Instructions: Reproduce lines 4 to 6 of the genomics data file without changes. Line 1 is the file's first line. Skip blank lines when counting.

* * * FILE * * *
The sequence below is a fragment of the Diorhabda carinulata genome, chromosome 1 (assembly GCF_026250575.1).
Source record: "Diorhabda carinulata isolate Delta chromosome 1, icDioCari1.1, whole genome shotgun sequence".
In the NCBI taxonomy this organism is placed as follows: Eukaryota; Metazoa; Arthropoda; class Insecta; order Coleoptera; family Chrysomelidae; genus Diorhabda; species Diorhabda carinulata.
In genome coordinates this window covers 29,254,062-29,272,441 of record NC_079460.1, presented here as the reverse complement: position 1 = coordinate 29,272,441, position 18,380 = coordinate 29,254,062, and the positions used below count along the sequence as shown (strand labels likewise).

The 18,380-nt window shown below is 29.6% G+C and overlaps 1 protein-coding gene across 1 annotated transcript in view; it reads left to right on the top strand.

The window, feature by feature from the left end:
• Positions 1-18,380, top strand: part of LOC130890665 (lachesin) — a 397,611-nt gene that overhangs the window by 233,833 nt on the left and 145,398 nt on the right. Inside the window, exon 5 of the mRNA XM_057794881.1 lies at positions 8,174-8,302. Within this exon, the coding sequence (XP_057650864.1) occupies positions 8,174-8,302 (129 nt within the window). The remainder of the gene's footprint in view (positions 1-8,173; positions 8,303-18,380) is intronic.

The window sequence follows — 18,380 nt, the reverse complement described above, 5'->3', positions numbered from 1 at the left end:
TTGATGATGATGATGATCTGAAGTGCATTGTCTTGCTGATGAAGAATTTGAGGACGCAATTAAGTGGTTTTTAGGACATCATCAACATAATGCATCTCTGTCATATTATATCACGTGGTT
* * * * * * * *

In genome coordinates this window covers 29,254,062-29,272,441 of record NC_079460.1, presented here as the reverse complement: position 1 = coordinate 29,272,441, position 18,380 = coordinate 29,254,062, and the positions used below count along the sequence as shown (strand labels likewise).

The 18,380-nt window shown below is 29.6% G+C and overlaps 1 protein-coding gene across 1 annotated transcript in view; it reads left to right on the top strand.

The window, feature by feature from the left end: